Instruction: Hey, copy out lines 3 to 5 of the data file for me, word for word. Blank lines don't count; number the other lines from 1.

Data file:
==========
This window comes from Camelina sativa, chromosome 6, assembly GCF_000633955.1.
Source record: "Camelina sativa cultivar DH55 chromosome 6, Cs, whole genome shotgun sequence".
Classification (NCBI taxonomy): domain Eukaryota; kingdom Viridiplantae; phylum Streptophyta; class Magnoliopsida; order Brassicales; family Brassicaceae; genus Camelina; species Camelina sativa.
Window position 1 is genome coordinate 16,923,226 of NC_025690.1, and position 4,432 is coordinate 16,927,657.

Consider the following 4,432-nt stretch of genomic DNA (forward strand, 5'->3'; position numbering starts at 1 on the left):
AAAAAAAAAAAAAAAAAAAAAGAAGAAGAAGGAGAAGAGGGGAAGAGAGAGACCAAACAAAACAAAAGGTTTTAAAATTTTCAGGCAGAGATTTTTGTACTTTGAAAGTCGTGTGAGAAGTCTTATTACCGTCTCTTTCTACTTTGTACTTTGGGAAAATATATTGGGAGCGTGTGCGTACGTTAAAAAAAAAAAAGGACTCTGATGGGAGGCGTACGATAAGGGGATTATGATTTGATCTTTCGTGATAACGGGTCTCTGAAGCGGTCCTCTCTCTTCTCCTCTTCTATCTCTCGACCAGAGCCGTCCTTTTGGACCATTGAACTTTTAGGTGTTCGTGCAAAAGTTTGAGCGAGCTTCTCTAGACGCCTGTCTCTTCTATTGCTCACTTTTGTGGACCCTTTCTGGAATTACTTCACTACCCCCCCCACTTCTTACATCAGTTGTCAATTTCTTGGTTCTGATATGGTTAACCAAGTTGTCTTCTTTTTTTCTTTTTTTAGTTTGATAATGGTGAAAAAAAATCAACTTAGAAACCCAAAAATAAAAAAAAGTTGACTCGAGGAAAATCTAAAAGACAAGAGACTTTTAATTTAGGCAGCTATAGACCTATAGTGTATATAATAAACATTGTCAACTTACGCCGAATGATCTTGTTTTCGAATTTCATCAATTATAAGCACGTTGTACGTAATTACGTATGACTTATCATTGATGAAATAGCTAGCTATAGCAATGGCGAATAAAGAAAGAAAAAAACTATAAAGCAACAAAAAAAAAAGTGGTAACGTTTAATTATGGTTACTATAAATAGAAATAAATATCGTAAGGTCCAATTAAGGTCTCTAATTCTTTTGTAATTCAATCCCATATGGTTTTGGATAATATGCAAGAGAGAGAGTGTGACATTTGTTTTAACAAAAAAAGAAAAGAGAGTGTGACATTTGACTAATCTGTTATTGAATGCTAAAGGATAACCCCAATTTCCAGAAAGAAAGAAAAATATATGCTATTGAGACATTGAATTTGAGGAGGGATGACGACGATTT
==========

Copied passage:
Classification (NCBI taxonomy): domain Eukaryota; kingdom Viridiplantae; phylum Streptophyta; class Magnoliopsida; order Brassicales; family Brassicaceae; genus Camelina; species Camelina sativa.
Window position 1 is genome coordinate 16,923,226 of NC_025690.1, and position 4,432 is coordinate 16,927,657.

Consider the following 4,432-nt stretch of genomic DNA (forward strand, 5'->3'; position numbering starts at 1 on the left):